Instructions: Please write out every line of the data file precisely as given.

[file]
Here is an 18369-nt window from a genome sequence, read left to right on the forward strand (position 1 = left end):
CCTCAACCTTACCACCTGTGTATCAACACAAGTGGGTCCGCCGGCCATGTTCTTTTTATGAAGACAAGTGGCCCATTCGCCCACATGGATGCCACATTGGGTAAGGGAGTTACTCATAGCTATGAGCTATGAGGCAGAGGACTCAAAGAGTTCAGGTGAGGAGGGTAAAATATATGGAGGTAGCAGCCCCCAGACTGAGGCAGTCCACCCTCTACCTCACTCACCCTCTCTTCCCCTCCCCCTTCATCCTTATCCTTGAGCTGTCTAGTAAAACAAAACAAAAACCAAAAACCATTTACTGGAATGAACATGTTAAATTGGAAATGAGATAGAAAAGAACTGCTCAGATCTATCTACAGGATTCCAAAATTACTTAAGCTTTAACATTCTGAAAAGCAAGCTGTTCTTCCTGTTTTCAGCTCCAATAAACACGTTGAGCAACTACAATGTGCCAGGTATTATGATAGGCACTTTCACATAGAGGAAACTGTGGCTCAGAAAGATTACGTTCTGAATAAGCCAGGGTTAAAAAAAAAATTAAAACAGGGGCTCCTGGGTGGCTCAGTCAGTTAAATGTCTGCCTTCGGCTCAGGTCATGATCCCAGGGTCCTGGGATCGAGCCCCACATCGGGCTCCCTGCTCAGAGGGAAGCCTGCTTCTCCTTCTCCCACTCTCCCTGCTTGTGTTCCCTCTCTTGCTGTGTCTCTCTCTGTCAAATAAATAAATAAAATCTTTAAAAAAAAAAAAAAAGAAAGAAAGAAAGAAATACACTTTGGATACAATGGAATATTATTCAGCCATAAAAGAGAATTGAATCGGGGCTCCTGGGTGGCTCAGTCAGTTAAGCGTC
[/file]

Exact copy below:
Here is an 18369-nt window from a genome sequence, read left to right on the forward strand (position 1 = left end):
CCTCAACCTTACCACCTGTGTATCAACACAAGTGGGTCCGCCGGCCATGTTCTTTTTATGAAGACAAGTGGCCCATTCGCCCACATGGATGCCACATTGGGTAAGGGAGTTACTCATAGCTATGAGCTATGAGGCAGAGGACTCAAAGAGTTCAGGTGAGGAGGGTAAAATATATGGAGGTAGCAGCCCCCAGACTGAGGCAGTCCACCCTCTACCTCACTCACCCTCTCTTCCCCTCCCCCTTCATCCTTATCCTTGAGCTGTCTAGTAAAACAAAACAAAAACCAAAAACCATTTACTGGAATGAACATGTTAAATTGGAAATGAGATAGAAAAGAACTGCTCAGATCTATCTACAGGATTCCAAAATTACTTAAGCTTTAACATTCTGAAAAGCAAGCTGTTCTTCCTGTTTTCAGCTCCAATAAACACGTTGAGCAACTACAATGTGCCAGGTATTATGATAGGCACTTTCACATAGAGGAAACTGTGGCTCAGAAAGATTACGTTCTGAATAAGCCAGGGTTAAAAAAAAAATTAAAACAGGGGCTCCTGGGTGGCTCAGTCAGTTAAATGTCTGCCTTCGGCTCAGGTCATGATCCCAGGGTCCTGGGATCGAGCCCCACATCGGGCTCCCTGCTCAGAGGGAAGCCTGCTTCTCCTTCTCCCACTCTCCCTGCTTGTGTTCCCTCTCTTGCTGTGTCTCTCTCTGTCAAATAAATAAATAAAATCTTTAAAAAAAAAAAAAAAGAAAGAAAGAAAGAAATACACTTTGGATACAATGGAATATTATTCAGCCATAAAAGAGAATTGAATCGGGGCTCCTGGGTGGCTCAGTCAGTTAAGCGTC